Presidential election season 2008 is upon us and it has already delivered some rather exciting fireworks. On January 3 the people of Iowa kicked things off with their famous caucus in which two surprise victories happened, one for Barack Obama and the other for Mike Huckabee. Now, January 8, we have the first-of-the-nation primary in New Hampshire. As I write this, it is a close match for the Democrats between Obama and Hillary Clinton. For the Republicans, it was called early for John McCain. So at this very moment we still have a wide open race, at least for now.
Barack Obama, the junior Senator of Illinois, went into Iowa and won handily over Hillary Clinton. And he is giving another great performance in New Hampshire, trailing Clinton by 4000 votes. After Iowa, he was looked at as the frontrunner going into the Granite State, and rightfully so. All the polls leading up to today had him leading and the actions from the Hillary camp were anything but confident. There is an electricity in the air--so we're told--when Obama enters a room to give his stump speech. He is particularly liked by younger voters. But after all of this, he is still trailing Clinton.
Ah, Mrs. Inevitibility! She came in third in Iowa, getting beat by, not just Obama, but John Edwards. She has had a tough weekend in the press between then and tonight. And yesterday, she was holding back tears when explaining why she so badly wants to be president. Well, New Hampshire may just be the spark that ignites the inevitibility of Clinton to where it was just four months ago. It is looking pretty good that she is going to take New Hampshire and then the Democrats go on from there. The next state is South Carolina and the question is whether or not the predominantly black Democrat voters will support her or Obama. Many of the Democrat leaders within the black community are not sold on Obama so she may just come out on top, we'll see. One thing is certain, if you are an inevitible candidate, you do not loose even in Iowa.
On the Republican side, former Massachusetts governor Mitt Romney has plenty of money and--according to him--the best organization. He spent more than any other Republican in Iowa and came in second to Huckabee. In New Hampshire, he went up against John McCain and again came in second. Seems that we have a running theme. A couple of things stand out though. In Iowa, Romney beat all Republicans when it came to non-evangelical caucus goers. There other thing is that the conventional wisdom said that, because of New Hampshires open primaries, McCain was going to have to court the independents in order to beat Romney, meaning that the Republicans like Romney despite some of the hangups that have been flung around his kneck. One more observation: Romney has plenty of money to make it to the end and he is the only Republican to finish where he was the state before.
He didn't really spend much time in Iowa and he technically came in fourth behind some one who was considered lazy when it comes to campaigning, Fred Thompson. New Hampshire was supposed to be his to loose, after all he beat a sitting president there in 2000 and is well liked in New Hampshire. McCain's biggest problem is that the Conservative base does not like him, and let's be honest, Iowa and New Hampshire are not good indicators into the preferences of the Conservative base. He has to go to South Carolina where it is expected that he will not do quite as well as he did tonight. The other state that is looking for McCain is Michigan, but he will have to do battle with Romney there once again and it will not be easy. McCain could be considered the darkhorse in the Republican race, but realistically I don't see him winning.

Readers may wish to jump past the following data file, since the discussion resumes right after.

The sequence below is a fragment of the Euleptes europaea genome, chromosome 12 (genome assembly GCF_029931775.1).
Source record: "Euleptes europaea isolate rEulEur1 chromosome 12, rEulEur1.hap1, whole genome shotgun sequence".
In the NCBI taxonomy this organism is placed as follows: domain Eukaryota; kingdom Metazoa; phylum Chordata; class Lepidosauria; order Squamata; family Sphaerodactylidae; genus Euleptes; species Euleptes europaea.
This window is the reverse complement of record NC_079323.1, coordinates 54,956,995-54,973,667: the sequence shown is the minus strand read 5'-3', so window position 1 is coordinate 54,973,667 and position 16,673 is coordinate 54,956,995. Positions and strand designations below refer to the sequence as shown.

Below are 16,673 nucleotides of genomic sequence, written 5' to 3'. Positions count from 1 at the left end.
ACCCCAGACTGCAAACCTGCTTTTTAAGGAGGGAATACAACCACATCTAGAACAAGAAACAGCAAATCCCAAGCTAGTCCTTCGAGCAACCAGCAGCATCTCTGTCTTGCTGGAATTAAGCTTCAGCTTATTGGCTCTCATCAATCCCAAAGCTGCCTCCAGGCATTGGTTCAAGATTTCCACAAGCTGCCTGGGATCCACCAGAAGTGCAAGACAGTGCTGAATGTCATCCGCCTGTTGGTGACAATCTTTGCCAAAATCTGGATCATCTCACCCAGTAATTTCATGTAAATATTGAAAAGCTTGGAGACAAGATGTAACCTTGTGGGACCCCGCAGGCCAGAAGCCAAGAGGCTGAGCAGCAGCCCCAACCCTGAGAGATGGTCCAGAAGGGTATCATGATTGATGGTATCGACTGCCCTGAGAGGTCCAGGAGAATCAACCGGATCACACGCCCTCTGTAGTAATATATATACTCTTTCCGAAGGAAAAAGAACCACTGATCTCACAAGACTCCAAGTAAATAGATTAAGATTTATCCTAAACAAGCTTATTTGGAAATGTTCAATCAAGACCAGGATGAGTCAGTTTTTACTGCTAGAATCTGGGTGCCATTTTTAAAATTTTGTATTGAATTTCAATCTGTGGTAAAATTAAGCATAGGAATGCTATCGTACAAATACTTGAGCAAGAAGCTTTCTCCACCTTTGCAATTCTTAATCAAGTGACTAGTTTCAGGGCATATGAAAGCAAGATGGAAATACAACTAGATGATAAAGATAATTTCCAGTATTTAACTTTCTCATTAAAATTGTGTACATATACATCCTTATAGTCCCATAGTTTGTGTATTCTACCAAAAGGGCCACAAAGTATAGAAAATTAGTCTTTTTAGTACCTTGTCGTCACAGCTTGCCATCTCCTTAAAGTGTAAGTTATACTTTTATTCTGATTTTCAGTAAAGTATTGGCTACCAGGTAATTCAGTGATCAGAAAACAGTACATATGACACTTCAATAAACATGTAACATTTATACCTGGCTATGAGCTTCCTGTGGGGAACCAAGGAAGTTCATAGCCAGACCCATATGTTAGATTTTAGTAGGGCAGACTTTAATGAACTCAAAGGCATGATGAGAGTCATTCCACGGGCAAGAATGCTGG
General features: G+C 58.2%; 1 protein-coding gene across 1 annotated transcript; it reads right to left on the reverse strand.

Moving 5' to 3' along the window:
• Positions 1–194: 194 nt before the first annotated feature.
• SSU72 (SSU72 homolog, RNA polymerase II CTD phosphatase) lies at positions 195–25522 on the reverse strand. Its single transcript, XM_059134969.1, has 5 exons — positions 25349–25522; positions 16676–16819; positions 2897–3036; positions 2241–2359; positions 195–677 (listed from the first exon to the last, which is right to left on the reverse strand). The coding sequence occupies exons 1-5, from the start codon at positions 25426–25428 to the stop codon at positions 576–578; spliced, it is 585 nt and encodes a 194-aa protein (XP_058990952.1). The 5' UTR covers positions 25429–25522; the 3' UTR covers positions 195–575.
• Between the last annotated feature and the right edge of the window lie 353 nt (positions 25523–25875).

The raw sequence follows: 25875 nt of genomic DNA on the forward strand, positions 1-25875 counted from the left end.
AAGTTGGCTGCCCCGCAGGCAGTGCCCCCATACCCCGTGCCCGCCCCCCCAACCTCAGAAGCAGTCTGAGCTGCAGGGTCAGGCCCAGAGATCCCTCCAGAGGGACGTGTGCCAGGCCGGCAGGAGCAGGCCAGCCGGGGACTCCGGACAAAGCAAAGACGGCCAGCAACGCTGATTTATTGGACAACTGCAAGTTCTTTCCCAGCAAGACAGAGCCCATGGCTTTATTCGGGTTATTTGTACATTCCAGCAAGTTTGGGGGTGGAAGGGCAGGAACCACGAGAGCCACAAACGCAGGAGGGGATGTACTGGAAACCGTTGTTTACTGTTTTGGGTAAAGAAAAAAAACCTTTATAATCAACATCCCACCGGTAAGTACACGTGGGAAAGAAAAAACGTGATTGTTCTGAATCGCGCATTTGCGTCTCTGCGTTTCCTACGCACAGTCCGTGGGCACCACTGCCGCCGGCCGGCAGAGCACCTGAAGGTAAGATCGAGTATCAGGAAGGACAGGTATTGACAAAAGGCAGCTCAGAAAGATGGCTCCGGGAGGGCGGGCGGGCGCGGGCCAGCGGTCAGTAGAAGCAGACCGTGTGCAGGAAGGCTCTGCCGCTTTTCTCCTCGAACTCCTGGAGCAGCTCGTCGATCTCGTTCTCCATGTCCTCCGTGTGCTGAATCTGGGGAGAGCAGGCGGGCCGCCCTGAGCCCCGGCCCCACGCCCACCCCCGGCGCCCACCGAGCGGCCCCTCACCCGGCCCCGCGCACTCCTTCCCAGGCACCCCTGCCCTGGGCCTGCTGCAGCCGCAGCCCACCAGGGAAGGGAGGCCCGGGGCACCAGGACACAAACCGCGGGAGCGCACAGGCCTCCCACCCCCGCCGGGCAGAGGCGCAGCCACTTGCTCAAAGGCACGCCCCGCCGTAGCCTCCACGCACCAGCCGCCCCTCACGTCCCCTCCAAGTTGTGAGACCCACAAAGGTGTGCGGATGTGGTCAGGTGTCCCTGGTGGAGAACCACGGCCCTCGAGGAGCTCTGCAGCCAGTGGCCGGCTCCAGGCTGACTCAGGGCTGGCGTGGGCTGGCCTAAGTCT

The victor in Iowa came in....third in New Hampshire. Not too surprising. Huckabee is running on his evangelical credentials with a splash of economic populism. He is going to South Carolina where his chances are remarkably better than they were in New Hampshire. He poses a great threat to the other Republicans because the Conservative coalition is heavily populated with evangelicals. He also poses a great threat to the Conservative movement because many within the movement that aren't evangelicals will have a hard time voting for him due to his economic acts while governor or Arkansas.
America's Mayor is waiting until February 5 when Florida and a whole host of other states are voting. Something like 22 states will be casting ballots, and Rudy is hoping that those states, many of which are friendly to him, will be there to propell him to the top. It's a gutsy move giving the rest of the field a whole month to gain momentum and peel off some of the states that the mayor is banking on. He, like Romney, does have a substantial amount of money, so with him skipping out of the hardcore campaigning in the early states he will have some ammo come February 5. The question for the Rudy camp is will it be enough.
The bottom line for both parties is that their nomination race is wide open. For the Democrats it is really a two person race between Barack Obama and Hillary Clinton, while for the Republicans it is a little more wide open. The Republicans can claim no real frontrunner and right now it looks like a four way race. No one has won back to back and only one has held steady at second place with a lot more game to be played. The Democrats are going to have decide if they want to add more fuel to the dynasty fire that has risen since '88 when Bush 41 began the alternating presidencies. Or are they going to want to go with the guy that is being compared to the second coming of Bobby Kennedy. Either way, this year is going to be one of the most exciting presidential elections in my memory.